Temperament: Definition, Types, And Disorders
Updated May 04, 2020
Medically Reviewed By: Whitney White, MS. CMHC, NCC., LPC
In this post, we will look at temperament in the psychological context. What is it? What are the different types of temperament, and how do they relate to different problems we may face?
What Is Temperament?
Temperament refers to a set of inborn traits that organizes a child's approach to the world around them. It's an aspect of personality concerned with emotional dispositions and reactions. Temperament is used to describe the prevailing or typical mood or pattern of mood in a person. Temperament is thought to be inborn, but it can be shaped. Temperament influences and shapes how a child responds to something, but not what they do.
The Original Four Temperaments
For a long time, it was thought that people had four different temperaments that could describe them. Philosophers, including Hippocrates, described them quite well. Four temperaments just weren't accurate enough to fully describe nuance. People simply can't be divided into just four types.
Temperament Traits Today
Temperament can influence how someone behaves, especially in childhood. While how a child is raised can certainly influence and shape their behaviors, there are natural traits they have, and they can all be examined. Today, psychologists look at multiple aspects of temperament. These are:
This measures how active someone is. When it comes to children, some will be running around and will always seem to be active. Meanwhile, other children are relaxed and aren't as active.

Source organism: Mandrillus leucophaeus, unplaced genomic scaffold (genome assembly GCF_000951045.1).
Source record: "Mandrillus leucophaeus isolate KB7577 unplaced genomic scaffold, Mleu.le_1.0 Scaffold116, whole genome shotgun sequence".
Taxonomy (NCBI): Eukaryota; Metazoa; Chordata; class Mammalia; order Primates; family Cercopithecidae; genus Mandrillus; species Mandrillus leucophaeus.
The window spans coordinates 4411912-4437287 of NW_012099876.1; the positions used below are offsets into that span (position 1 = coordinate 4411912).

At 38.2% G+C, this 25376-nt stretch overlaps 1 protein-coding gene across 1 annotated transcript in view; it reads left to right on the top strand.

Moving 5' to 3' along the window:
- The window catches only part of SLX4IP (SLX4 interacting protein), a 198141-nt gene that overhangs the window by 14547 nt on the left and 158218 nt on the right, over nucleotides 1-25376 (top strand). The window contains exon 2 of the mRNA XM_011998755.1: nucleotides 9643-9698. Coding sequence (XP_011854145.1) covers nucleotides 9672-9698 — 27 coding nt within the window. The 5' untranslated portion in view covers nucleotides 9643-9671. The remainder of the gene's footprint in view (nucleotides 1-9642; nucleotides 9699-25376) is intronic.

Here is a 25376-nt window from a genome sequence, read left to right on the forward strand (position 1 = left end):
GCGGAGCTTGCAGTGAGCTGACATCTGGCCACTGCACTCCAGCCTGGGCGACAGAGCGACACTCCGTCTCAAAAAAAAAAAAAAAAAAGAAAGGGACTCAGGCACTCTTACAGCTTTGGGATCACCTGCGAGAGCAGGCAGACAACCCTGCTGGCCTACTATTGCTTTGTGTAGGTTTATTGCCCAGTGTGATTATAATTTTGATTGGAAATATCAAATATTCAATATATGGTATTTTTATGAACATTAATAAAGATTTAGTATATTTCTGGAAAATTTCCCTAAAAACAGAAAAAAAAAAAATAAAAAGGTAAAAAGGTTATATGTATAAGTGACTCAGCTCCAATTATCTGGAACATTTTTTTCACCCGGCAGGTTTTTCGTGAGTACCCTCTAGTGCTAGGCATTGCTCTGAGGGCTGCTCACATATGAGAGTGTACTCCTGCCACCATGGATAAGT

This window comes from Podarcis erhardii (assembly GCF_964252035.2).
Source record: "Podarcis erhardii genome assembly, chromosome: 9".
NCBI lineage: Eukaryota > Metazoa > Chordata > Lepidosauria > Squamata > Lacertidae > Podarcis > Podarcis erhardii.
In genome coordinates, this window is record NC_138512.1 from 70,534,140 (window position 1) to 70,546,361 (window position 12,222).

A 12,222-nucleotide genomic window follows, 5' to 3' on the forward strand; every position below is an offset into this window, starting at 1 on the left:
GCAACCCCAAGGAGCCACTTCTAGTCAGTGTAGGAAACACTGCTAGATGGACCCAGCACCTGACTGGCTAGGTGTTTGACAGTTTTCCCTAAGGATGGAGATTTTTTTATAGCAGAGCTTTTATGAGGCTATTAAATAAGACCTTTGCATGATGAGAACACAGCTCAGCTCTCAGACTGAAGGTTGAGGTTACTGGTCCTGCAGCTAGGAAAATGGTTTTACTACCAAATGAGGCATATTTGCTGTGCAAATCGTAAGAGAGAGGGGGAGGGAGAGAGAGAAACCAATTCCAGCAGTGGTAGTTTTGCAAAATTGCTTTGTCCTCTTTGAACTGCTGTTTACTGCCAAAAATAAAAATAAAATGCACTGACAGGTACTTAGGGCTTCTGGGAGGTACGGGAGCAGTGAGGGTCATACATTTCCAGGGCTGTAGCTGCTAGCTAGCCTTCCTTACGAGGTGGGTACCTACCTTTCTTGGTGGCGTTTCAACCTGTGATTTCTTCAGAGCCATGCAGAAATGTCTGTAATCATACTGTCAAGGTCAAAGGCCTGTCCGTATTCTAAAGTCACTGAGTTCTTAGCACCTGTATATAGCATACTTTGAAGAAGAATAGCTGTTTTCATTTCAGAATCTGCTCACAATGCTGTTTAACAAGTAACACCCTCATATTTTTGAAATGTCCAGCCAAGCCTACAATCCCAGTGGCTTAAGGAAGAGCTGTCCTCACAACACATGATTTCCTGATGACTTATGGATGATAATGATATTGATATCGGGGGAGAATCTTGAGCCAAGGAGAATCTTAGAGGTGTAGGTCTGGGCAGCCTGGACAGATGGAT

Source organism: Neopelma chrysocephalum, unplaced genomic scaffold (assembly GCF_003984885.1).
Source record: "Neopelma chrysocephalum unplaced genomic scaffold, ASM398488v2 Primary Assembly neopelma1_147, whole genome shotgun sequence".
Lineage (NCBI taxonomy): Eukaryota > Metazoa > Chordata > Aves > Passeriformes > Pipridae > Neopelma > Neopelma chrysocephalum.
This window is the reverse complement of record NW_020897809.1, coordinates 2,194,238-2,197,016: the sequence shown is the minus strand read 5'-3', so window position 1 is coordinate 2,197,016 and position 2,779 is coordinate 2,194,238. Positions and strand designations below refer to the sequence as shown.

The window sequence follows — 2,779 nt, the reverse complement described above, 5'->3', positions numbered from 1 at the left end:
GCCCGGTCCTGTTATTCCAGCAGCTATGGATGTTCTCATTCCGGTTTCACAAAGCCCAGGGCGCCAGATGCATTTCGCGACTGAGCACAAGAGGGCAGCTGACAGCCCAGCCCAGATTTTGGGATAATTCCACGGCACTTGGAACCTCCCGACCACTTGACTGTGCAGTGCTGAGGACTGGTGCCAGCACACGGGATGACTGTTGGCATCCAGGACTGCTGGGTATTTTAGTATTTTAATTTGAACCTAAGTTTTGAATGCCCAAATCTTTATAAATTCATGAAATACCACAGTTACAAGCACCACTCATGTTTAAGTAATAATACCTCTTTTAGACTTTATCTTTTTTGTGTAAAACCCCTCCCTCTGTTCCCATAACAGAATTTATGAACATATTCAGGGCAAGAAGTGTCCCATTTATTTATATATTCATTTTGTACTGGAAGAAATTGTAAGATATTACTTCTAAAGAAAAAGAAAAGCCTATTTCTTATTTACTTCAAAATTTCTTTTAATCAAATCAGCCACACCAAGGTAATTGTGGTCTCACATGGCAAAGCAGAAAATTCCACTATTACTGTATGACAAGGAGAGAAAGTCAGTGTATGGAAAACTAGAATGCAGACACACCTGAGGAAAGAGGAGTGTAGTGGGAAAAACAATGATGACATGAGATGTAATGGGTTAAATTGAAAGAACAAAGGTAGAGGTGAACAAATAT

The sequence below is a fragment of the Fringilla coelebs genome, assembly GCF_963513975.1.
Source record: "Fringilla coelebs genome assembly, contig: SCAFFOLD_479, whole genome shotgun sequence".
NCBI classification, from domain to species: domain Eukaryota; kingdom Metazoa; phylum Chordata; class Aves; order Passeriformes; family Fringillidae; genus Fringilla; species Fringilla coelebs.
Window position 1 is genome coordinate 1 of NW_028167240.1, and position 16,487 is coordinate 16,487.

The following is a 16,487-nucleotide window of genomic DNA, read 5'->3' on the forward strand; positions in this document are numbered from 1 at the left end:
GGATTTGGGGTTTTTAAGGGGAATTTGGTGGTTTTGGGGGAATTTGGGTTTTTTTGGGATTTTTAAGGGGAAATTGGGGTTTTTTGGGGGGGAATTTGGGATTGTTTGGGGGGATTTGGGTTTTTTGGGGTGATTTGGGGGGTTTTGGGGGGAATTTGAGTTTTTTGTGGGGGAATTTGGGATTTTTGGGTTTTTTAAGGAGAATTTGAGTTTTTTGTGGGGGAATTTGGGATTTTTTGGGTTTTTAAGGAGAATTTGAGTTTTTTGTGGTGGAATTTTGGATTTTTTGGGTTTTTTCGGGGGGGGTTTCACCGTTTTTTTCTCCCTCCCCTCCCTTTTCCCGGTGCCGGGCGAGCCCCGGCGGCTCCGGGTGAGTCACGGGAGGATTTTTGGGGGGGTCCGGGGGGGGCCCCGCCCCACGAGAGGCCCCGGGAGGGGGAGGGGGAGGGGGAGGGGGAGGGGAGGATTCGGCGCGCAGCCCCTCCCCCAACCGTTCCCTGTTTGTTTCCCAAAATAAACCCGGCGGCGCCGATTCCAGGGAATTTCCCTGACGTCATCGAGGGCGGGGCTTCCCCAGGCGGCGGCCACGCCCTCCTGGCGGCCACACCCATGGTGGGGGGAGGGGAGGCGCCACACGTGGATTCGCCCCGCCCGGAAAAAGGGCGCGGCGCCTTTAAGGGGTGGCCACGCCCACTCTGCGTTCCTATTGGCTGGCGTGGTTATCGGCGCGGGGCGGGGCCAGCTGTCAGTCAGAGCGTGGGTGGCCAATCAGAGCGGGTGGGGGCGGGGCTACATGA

This is how consistent someone is with biological functions. We all know people who go to bed and get up around the same time every day. However, we also know people who are inconsistent with how much they sleep and what time they go to bed. Regularity can apply to appetite and other habits as well.
Approach Versus Withdrawal
Some people are naturally talkative to strangers. Meanwhile, others tend to be shy or to avoid new people altogether. Besides people, this can apply to strangers and other concepts as well. Some people love to try new things, while others stick to what they know.
As you've probably figured out, adaptability is how someone can transition from something they are familiar with to something that is foreign to them. For example, moving to a new place, or adjusting to a loss in the family. Some people can easily adapt and can handle change with grace. Others take a long time to adjust and can struggle for a long time.
Some people are naturally persistent when it comes to pursuing their goals. No matter how many obstacles come their way, no matter how many times they fail, they will keep trying. Meanwhile, others may give up at first sight of a problem, or they may lose interest and try something else.
This is how someone reacts to a situation. When faced with a positive or negative stimulus, does the person react calmly, or do they react aggressively?
Some people are easily distracted. Even if they are enjoying the activity, they can still find a way for them to be distracted by something else. Other people can maintain focus even if the activity is not that interesting. Being able to shut down the distractions around you can be great for focusing, but at the same time, one needs to make sure that they aren't letting the world pass them by.